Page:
Skip to main content
Lasque Tiarc

Red Wings defenseman sets club record

Vaseline 2 months ago

Detroit Red Wings defenseman Moritz Seider probably doesn’t realize that it’s been 16 seasons since an NHL defenseman was able to dish out more than 200 hits and block more than 200 shots in the same season.

However, it is a certainty that he knows well the most recent man to do this. This is because he is that guy.

This season, Seider scored 211 goals. He also sacrificed his body for 212 pucks and finished second in the NHL in blocked shots. Seider finished eighth among NHL blueliners in hits.

“He shows up every game, he fights hard every game,” Red Wings general manager Steve Yzerman said of Seider. “He blocks shots, he gets hits, he makes plays.

“We ask him to do a lot and he has the mental toughness to get through it all.”

Red Wings Seider delivers a load

Since the 2015-16 season, no NHL defenseman has reached this high level in either category. It was former Michigan Wolverine Mike Komisarek who did this in 2007-08 with the Montreal Canadiens. Seider is just the sixth NHL defenseman to reach 200 in both divisions since the league started keeping this data. He is the first Red Wings rearguard to do so.

Seider was certainly stepping up his game during Detroit’s ultimately futile playoff drive. In a 5-4 home ice victory over the Canadiens on April 15, he dished out 15 hits. Seider had six hits while blocking 10 shots during a 3-1 win over the Buffalo Sabers on April 7.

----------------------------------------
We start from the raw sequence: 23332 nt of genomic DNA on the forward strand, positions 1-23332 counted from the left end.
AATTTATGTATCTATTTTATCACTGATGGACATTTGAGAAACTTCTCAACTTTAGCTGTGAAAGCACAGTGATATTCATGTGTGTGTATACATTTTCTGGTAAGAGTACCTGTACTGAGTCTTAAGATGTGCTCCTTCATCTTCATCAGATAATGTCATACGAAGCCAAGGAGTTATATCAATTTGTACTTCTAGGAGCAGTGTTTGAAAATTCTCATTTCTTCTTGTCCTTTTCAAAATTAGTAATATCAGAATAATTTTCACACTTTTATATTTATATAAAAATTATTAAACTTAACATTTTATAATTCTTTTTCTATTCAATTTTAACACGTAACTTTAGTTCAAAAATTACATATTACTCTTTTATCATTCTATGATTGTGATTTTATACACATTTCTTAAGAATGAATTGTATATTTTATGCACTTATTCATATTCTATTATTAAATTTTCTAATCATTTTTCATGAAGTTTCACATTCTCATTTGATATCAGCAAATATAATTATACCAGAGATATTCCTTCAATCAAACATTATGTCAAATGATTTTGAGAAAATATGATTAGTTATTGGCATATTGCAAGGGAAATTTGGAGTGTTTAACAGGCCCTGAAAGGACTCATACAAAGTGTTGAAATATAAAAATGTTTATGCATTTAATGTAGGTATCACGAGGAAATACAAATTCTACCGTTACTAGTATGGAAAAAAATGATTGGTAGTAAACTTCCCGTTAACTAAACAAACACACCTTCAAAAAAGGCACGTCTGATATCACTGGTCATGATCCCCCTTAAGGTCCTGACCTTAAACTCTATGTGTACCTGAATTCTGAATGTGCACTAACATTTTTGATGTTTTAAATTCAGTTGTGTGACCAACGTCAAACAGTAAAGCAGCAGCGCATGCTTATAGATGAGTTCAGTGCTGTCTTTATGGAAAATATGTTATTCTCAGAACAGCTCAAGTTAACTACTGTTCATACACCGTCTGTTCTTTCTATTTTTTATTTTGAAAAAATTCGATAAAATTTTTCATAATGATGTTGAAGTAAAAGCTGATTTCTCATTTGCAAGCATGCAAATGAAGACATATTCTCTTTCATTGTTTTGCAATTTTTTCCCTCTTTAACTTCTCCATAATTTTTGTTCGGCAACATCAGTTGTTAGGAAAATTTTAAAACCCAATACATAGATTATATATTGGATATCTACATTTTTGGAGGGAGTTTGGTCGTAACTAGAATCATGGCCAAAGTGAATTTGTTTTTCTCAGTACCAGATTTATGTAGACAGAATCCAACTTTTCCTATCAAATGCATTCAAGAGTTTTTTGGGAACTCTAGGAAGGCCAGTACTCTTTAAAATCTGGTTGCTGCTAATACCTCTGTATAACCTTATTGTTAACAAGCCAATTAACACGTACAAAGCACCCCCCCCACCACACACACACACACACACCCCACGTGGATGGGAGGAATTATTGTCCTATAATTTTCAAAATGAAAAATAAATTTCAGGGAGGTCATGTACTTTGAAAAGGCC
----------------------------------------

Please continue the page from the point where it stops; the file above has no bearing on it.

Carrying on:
“I feel like he does that almost every game,” teammate Lucas Raymond said. “He’s a big kid, he’s a big part of our team, he just sacrifices his body and throws it on the line for guys like that.

“That means a lot and it also sends the right signals to us. He is huge for us.”

If there was an RFA for a new contract this offseason, Seider would no doubt be making these sacrifices every night. He played all 82 games again, as the 2021-2022 Calder Trophy winner has done in each of his two previous NHL campaigns. And he logged 22:22 hours per game on the ice, playing against the other team’s best players every night.

“We asked a lot of him,” Red Wings coach Derek Lalonde admitted. “That’s where we’re at.

“Probably the reason why we improved so much is not just the way he handled those matchups, but how well he did in those matchups.”